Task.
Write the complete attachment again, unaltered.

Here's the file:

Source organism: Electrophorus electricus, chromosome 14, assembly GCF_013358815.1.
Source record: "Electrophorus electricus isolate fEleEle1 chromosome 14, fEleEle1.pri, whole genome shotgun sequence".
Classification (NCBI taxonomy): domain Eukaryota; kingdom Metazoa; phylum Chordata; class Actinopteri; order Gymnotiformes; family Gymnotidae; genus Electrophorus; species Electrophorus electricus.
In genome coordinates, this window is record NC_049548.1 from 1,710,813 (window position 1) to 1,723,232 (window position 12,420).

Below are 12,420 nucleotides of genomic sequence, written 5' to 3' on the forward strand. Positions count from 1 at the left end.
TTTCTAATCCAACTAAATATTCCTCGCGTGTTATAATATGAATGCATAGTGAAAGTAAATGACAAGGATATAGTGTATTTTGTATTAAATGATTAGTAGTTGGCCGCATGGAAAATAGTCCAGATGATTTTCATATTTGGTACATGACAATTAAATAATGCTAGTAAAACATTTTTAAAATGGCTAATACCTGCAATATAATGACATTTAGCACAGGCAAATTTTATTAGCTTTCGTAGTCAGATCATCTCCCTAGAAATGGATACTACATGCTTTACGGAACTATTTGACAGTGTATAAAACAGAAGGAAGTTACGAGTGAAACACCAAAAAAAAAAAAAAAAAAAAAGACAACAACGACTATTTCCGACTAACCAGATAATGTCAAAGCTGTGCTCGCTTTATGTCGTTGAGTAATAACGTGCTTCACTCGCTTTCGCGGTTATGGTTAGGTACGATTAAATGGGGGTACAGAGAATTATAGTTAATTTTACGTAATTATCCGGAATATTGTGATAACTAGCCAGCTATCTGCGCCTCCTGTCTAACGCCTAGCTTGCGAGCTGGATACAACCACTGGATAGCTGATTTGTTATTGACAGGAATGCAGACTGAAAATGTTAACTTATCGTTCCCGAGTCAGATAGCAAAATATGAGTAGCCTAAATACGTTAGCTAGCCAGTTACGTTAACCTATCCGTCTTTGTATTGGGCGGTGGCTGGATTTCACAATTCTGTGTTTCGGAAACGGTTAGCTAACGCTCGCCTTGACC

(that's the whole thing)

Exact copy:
Source organism: Electrophorus electricus, chromosome 14, assembly GCF_013358815.1.
Source record: "Electrophorus electricus isolate fEleEle1 chromosome 14, fEleEle1.pri, whole genome shotgun sequence".
Classification (NCBI taxonomy): domain Eukaryota; kingdom Metazoa; phylum Chordata; class Actinopteri; order Gymnotiformes; family Gymnotidae; genus Electrophorus; species Electrophorus electricus.
In genome coordinates, this window is record NC_049548.1 from 1,710,813 (window position 1) to 1,723,232 (window position 12,420).

Below are 12,420 nucleotides of genomic sequence, written 5' to 3' on the forward strand. Positions count from 1 at the left end.
TTTCTAATCCAACTAAATATTCCTCGCGTGTTATAATATGAATGCATAGTGAAAGTAAATGACAAGGATATAGTGTATTTTGTATTAAATGATTAGTAGTTGGCCGCATGGAAAATAGTCCAGATGATTTTCATATTTGGTACATGACAATTAAATAATGCTAGTAAAACATTTTTAAAATGGCTAATACCTGCAATATAATGACATTTAGCACAGGCAAATTTTATTAGCTTTCGTAGTCAGATCATCTCCCTAGAAATGGATACTACATGCTTTACGGAACTATTTGACAGTGTATAAAACAGAAGGAAGTTACGAGTGAAACACCAAAAAAAAAAAAAAAAAAAAAGACAACAACGACTATTTCCGACTAACCAGATAATGTCAAAGCTGTGCTCGCTTTATGTCGTTGAGTAATAACGTGCTTCACTCGCTTTCGCGGTTATGGTTAGGTACGATTAAATGGGGGTACAGAGAATTATAGTTAATTTTACGTAATTATCCGGAATATTGTGATAACTAGCCAGCTATCTGCGCCTCCTGTCTAACGCCTAGCTTGCGAGCTGGATACAACCACTGGATAGCTGATTTGTTATTGACAGGAATGCAGACTGAAAATGTTAACTTATCGTTCCCGAGTCAGATAGCAAAATATGAGTAGCCTAAATACGTTAGCTAGCCAGTTACGTTAACCTATCCGTCTTTGTATTGGGCGGTGGCTGGATTTCACAATTCTGTGTTTCGGAAACGGTTAGCTAACGCTCGCCTTGACC